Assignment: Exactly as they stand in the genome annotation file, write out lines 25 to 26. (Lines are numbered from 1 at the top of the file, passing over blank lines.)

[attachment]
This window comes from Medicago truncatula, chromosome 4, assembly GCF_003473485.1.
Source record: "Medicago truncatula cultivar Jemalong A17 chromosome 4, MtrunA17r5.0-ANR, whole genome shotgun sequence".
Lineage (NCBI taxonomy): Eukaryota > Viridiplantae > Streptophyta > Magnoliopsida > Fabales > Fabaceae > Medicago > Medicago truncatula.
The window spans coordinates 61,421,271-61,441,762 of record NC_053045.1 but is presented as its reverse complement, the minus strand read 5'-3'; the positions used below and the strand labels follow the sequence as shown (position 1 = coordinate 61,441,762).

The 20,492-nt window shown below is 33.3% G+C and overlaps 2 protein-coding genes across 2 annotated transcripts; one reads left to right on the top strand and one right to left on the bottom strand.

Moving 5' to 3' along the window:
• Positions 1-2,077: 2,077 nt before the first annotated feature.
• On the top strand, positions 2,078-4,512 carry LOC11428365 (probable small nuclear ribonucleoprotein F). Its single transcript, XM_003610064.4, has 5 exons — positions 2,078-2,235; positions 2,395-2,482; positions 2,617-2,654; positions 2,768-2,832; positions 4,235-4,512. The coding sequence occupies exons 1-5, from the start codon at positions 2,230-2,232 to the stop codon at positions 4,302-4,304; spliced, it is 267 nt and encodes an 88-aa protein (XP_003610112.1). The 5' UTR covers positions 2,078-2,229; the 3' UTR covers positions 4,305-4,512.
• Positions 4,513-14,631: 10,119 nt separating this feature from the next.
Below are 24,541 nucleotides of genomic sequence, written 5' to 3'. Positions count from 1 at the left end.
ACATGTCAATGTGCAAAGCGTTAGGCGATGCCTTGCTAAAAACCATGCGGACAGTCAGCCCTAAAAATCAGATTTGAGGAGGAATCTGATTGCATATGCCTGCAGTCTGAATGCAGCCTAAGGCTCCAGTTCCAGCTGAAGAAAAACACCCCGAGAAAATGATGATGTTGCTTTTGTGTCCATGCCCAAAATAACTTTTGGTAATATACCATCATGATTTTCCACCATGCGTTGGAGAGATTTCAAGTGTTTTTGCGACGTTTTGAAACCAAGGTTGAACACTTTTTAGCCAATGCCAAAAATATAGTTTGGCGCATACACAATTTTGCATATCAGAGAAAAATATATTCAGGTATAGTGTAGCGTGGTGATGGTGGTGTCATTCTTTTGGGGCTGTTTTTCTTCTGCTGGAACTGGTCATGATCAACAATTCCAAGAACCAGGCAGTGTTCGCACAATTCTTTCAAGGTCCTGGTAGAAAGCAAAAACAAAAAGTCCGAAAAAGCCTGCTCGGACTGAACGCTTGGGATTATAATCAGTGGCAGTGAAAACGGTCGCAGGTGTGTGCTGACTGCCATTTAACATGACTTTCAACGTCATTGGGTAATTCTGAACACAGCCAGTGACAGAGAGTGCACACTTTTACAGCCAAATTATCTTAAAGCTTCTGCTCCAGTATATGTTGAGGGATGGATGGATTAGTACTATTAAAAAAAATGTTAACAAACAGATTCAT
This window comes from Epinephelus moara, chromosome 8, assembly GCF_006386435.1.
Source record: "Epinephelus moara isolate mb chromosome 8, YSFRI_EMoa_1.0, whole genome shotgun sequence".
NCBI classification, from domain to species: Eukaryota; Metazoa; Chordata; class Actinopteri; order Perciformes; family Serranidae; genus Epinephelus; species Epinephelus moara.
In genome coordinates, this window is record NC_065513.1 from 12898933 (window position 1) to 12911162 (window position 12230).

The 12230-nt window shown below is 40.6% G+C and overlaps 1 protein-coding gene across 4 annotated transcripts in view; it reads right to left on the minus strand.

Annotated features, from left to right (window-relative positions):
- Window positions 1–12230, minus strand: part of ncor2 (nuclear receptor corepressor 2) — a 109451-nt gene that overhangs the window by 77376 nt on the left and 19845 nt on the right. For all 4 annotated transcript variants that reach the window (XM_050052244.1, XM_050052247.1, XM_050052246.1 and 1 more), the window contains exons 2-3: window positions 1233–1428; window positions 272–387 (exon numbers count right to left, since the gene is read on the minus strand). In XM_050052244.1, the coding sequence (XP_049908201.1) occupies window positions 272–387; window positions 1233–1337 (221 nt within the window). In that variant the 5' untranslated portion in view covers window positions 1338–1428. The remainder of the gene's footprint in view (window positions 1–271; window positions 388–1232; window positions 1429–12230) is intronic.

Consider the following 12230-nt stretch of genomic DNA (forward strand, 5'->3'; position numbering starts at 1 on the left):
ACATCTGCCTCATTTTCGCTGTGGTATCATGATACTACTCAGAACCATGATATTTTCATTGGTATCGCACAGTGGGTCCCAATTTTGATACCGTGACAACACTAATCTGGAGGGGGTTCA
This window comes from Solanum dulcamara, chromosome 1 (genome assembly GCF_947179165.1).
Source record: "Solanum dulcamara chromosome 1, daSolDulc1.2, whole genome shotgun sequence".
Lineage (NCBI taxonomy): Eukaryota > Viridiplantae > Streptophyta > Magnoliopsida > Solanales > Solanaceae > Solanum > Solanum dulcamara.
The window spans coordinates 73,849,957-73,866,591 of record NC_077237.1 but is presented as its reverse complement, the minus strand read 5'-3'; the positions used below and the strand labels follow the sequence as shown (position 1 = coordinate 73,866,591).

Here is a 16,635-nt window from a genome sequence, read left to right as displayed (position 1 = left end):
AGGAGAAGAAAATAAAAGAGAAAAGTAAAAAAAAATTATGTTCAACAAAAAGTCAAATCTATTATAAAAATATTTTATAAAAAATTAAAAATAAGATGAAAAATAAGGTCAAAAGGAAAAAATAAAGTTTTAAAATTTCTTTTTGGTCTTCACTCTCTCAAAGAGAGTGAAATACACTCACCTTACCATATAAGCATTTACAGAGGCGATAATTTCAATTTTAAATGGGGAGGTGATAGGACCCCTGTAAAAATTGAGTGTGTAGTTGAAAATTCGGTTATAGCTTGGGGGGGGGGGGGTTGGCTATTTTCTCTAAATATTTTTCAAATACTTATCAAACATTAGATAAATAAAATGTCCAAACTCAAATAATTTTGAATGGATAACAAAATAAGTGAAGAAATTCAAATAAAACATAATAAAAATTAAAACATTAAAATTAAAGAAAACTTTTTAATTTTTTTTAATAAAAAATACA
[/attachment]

Here is a 16,635-nt window from a genome sequence, read left to right as displayed (position 1 = left end):
AGGAGAAGAAAATAAAAGAGAAAAGTAAAAAAAAATTATGTTCAACAAAAAGTCAAATCTATTATAAAAATATTTTATAAAAAATTAAAAATAAGATGAAAAATAAGGTCAAAAGGAAAAAATAAAGTTTTAAAATTTCTTTTTGGTCTTCACTCTCTCAAAGAGAGTGAAATACACTCACCTTACCATATAAGCATTTACAGAGGCGATAATTTCAATTTTAAATGGGGAGGTGATAGGACCCCTGTAAAAATTGAGTGTGTAGTTGAAAATTCGGTTATAGCTTGGGGGGGGGGGGGTTGGCTATTTTCTCTAAATATTTTTCAAATACTTATCAAACATTAGATAAATAAAATGTCCAAACTCAAATAATTTTGAATGGATAACAAAATAAGTGAAGAAATTCAAATAAAACATAATAAAAATTAAAACATTAAAATTAAAGAAAACTTTTTAATTTTTTTTAATAAAAAATACA